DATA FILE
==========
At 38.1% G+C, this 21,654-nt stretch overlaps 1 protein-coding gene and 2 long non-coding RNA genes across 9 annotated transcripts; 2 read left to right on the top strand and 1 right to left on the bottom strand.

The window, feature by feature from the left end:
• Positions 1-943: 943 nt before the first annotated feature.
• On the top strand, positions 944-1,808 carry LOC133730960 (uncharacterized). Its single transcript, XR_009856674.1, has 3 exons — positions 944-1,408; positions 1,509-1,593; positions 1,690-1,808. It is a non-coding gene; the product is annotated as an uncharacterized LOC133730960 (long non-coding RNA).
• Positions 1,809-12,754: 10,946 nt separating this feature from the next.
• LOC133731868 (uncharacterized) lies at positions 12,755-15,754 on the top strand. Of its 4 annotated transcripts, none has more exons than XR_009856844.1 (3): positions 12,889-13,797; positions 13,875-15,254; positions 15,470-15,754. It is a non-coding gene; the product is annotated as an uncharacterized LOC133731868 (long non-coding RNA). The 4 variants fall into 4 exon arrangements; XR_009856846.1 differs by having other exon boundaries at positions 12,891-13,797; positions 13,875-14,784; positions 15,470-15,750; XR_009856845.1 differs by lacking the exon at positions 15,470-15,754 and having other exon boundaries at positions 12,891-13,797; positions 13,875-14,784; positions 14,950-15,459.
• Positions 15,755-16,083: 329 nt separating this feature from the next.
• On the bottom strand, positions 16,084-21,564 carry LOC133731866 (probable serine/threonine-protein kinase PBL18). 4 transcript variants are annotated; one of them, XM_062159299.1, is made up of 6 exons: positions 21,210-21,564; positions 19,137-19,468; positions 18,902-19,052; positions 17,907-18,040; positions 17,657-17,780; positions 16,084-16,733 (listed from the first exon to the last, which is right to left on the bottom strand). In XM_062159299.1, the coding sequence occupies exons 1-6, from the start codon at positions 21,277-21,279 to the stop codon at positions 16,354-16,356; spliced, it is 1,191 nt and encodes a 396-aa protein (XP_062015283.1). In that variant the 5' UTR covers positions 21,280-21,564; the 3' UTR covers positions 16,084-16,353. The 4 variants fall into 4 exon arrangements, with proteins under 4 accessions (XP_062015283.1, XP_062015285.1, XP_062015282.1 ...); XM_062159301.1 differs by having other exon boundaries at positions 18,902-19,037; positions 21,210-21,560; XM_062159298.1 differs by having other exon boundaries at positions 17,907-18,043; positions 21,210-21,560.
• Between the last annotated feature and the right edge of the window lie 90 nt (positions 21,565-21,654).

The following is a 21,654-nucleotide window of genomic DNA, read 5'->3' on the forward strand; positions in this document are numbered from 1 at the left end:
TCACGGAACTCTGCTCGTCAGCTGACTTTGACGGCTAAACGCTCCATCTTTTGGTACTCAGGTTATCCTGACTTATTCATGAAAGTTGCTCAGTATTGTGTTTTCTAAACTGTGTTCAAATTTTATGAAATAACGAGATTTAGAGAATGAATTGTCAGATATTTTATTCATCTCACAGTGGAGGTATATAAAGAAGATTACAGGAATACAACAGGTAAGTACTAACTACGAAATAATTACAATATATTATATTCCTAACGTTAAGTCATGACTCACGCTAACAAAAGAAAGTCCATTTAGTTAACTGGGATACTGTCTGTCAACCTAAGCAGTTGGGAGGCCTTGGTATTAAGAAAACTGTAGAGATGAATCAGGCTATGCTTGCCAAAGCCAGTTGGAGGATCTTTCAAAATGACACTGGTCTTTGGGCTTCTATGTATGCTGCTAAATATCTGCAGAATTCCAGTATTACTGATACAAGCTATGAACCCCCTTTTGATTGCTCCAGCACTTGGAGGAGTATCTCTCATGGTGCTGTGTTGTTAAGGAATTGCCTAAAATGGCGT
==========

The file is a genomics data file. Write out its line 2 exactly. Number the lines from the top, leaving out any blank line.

The window, feature by feature from the left end: